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GreatSchools Rating

Edgebrook Elementary School

Public | K-8 | 460 students

 

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Last modified
Community Rating

4 stars

Community Rating by Year
2014:
Based on 1 rating
2013:
Based on 6 ratings
2012:
No new ratings
2011:
No new ratings

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28 reviews of this school


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Posted April 10, 2014

We were lucky enough to get a spot at Edgebrook through the CPS lottery. I thought it would be difficult for my child switching schools, but it has been wonderful. She's made many new friends and is finally being challenged academically. We love the school and feel very fortunate to be there. The new principal is always available and working hard to keep Edgebrook among the best in Chicago.
—Submitted by a parent


Posted December 16, 2013

Great school community. Primary grade teachers have all been wonderful, creative teachers. The school is very responsive to kids and families needs. Leadership with a vision and very child-centered. Terrific school!
—Submitted by a parent


Posted December 3, 2013

We moved to the neighborhood after hearing great things about Edgebrook School. I have to say that we are quite disappointed. It appears that most of the teaching happens at home and is re-enforced at school which appears to be backwards. Also, homework goes unchecked for several weeks and we question the quality of education our children are receiving here. In our opinion, the school rankings are reflective of the parental involvement in this school rather than the teaching standards, which appear to be mediocre to say the least. We will be looking at other options next year.
—Submitted by a parent


Posted August 11, 2013

I absolutely loathe this school's middle school! It is graded on something called the effort system, where you are graded on how hard you try. This is specifically for homework only. So you can get 100% even if you get all the answers wrong but as long as you did your homework, you get a good grade.


Posted June 24, 2013

You are soon getting what will be the most amazing Principal to ever lead any school!! Congratulations!! He's truly incredible!


Posted May 29, 2013

Congratulations to all the kids moving up to the next level! You all take so much pride in your work and your test scores show it! A great family atmosphere and community support system!
—Submitted by a parent


Posted May 22, 2013

Lots of bullying by parents as well as students. Unfortunately, the current principal and employees clearly favor the bully parents and also participate in bullying the others. Very rude staff. My daughter is in her third year here and the academics are just okay. New principal coming soon so hopefully some things will change. It is very clear that special treatment is given to certain parents and students, whom the rules to not apply to. As stated by some other reviewers, this school has a very "elitist" attitude and if you are not in the "elite" group, you and your child/children can be treated badly by the schoo, schizophrenia, and other students.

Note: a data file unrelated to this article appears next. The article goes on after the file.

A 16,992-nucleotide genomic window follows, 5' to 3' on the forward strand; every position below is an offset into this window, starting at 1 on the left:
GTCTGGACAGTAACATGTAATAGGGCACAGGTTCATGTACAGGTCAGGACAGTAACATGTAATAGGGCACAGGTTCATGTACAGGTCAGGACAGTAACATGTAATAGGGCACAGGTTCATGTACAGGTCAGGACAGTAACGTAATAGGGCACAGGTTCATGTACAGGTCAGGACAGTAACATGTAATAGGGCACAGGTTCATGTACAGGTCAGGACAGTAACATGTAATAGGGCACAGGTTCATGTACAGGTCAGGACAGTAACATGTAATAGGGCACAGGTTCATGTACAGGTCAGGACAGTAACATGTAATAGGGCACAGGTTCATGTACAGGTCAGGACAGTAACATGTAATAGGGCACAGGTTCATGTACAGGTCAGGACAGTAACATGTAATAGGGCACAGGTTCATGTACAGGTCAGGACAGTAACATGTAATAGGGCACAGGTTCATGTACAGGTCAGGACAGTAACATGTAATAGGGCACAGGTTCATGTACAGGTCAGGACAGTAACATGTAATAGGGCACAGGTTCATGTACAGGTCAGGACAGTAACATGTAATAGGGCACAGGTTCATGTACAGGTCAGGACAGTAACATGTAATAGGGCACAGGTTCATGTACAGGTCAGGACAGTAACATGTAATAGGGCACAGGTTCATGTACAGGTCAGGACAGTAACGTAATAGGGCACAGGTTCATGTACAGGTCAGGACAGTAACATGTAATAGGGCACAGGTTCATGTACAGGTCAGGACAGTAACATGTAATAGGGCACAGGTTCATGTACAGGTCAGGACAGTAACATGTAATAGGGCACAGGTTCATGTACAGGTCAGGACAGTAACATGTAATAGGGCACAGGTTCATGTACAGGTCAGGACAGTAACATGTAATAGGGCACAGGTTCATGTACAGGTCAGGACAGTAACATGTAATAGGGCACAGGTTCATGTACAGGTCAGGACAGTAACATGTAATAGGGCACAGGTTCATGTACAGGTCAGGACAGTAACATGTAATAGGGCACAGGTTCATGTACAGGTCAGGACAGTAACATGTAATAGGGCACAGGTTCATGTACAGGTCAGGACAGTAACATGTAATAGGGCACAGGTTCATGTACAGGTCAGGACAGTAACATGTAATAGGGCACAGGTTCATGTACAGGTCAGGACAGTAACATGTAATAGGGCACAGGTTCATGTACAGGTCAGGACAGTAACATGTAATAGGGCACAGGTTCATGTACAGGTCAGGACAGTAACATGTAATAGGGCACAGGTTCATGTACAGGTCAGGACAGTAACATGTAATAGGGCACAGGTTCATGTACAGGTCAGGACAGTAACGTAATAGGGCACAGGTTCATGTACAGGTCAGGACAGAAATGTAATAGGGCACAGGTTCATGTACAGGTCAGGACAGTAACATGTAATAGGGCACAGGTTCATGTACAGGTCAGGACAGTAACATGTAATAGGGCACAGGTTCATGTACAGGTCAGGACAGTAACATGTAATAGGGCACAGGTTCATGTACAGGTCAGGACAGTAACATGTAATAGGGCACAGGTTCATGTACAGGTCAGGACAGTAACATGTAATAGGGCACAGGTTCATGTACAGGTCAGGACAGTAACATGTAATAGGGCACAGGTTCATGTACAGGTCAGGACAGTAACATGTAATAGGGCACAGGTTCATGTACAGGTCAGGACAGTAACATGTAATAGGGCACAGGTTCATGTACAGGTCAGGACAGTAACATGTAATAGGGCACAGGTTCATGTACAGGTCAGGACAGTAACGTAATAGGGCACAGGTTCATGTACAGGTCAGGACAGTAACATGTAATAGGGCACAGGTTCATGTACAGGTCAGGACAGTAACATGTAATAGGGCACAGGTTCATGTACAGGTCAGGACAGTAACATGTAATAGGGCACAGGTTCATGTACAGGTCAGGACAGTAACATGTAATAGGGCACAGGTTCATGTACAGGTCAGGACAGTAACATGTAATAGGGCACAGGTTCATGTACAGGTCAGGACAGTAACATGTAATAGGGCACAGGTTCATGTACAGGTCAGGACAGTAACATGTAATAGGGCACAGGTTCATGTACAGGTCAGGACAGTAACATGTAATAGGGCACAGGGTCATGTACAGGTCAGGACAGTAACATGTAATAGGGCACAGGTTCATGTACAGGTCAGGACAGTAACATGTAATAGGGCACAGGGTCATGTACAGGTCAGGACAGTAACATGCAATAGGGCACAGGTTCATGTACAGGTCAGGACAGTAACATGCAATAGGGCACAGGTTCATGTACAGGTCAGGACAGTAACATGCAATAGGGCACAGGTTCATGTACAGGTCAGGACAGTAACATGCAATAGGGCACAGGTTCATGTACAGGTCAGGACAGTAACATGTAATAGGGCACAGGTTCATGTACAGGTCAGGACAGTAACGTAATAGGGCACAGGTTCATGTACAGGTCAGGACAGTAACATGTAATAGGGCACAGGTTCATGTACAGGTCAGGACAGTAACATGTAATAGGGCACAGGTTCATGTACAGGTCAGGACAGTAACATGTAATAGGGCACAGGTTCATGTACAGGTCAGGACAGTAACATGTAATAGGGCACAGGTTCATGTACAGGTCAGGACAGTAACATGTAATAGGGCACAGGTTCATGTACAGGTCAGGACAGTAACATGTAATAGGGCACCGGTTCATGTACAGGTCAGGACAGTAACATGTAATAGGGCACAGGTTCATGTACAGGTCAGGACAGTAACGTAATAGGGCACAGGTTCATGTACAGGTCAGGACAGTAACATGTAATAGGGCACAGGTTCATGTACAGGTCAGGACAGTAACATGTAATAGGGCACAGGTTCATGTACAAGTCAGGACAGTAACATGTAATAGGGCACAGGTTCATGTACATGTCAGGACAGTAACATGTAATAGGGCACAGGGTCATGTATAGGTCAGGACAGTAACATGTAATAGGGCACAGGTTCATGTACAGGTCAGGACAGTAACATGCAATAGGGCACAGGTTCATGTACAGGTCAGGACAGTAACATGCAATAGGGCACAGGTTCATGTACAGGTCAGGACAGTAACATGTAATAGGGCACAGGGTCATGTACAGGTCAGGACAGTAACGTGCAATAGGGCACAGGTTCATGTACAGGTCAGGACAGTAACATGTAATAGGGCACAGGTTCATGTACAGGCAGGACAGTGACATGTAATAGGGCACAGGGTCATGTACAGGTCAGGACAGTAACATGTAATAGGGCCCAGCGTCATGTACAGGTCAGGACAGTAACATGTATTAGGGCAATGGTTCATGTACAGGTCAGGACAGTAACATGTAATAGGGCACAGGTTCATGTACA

—Submitted by a parent


Posted April 21, 2010

Great School. One of the very best neighborhood schools. Dedicated core of experienced teachers and staff. Committed parent volunteers make this school a great community experience.
—Submitted by a parent


Posted May 17, 2009

alot of homework and alot of pressure on students. Puts alot of stress on them and techers are very hard on students. has no art classes a crowded classes. they are improving this but they could use some work for making school a little bit less stressful and fun other than work all the time stress and four hours of homework for older students.


Posted May 17, 2009

Alot public schools in Chicago. Hard to find one less crowded than Edgebrook. Should complain to CPS about the increasingly crowded situation, an issue beyond the administration of school principal or teachers. Each state has a standard test to evaluate whether or not a student has met some minimum requirements. Just like teaching a toddler how to walk or how to use bathroom at the age of 2. Thirteen public schools citywide were closed by CPS last year due to lower academic performance on ISAT. Edgebrook teachers are helping every single student to meet those minimum requirements. No child left behind! Schools are places for an all-round education not just for fun. Our grumpy parent(s) should send their children to an day care amusement park. Unfortunately, even places like Six Flag have failed to attract children under economic crisis.
—Submitted by a parent


Posted March 16, 2009

I agree at most of positive reviews. you can not find a better non-selective elementary public school in Chicago than this one. The school's performance is at the similar level as those highly selective schools'. the school chess teams won again in 2009 CPS city championships (www.cpschess.com). Some parents criticized the school about a little bit pushing their students for academic achivements. I can imagine how these parents will comment on those selective gift or classical elementary public schools should their children go to Decater or Edison.
—Submitted by a parent


Posted March 12, 2009

Wonderful school! Excellent curriculum. Teachers go above and beyond for the students. Administration is professional yet approachable. The parental and student communities are very close and supportive. Yes, overcrowding is a issue. The school is so good that people keep moving to Edgebrook for it. We are keeping our fingers crossed for an addition one day.